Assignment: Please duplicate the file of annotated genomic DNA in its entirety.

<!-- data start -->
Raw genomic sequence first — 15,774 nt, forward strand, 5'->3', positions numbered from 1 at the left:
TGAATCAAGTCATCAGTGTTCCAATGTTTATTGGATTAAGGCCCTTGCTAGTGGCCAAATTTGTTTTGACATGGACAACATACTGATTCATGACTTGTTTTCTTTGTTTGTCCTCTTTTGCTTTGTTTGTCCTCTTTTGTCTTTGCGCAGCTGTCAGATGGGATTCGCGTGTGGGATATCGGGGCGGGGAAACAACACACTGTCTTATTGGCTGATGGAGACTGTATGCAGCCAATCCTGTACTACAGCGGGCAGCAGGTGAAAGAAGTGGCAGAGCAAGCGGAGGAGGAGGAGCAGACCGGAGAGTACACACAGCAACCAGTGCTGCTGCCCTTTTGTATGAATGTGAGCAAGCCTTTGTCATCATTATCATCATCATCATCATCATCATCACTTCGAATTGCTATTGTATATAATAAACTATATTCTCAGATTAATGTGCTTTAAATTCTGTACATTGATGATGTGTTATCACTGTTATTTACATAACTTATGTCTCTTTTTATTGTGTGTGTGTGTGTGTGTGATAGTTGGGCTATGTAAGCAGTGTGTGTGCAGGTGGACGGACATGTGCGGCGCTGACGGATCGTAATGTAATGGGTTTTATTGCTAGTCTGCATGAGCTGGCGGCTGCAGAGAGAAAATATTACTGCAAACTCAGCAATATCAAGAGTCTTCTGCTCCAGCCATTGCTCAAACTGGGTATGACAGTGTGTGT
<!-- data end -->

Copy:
Raw genomic sequence first — 15,774 nt, forward strand, 5'->3', positions numbered from 1 at the left:
TGAATCAAGTCATCAGTGTTCCAATGTTTATTGGATTAAGGCCCTTGCTAGTGGCCAAATTTGTTTTGACATGGACAACATACTGATTCATGACTTGTTTTCTTTGTTTGTCCTCTTTTGCTTTGTTTGTCCTCTTTTGTCTTTGCGCAGCTGTCAGATGGGATTCGCGTGTGGGATATCGGGGCGGGGAAACAACACACTGTCTTATTGGCTGATGGAGACTGTATGCAGCCAATCCTGTACTACAGCGGGCAGCAGGTGAAAGAAGTGGCAGAGCAAGCGGAGGAGGAGGAGCAGACCGGAGAGTACACACAGCAACCAGTGCTGCTGCCCTTTTGTATGAATGTGAGCAAGCCTTTGTCATCATTATCATCATCATCATCATCATCATCACTTCGAATTGCTATTGTATATAATAAACTATATTCTCAGATTAATGTGCTTTAAATTCTGTACATTGATGATGTGTTATCACTGTTATTTACATAACTTATGTCTCTTTTTATTGTGTGTGTGTGTGTGTGTGATAGTTGGGCTATGTAAGCAGTGTGTGTGCAGGTGGACGGACATGTGCGGCGCTGACGGATCGTAATGTAATGGGTTTTATTGCTAGTCTGCATGAGCTGGCGGCTGCAGAGAGAAAATATTACTGCAAACTCAGCAATATCAAGAGTCTTCTGCTCCAGCCATTGCTCAAACTGGGTATGACAGTGTGTGT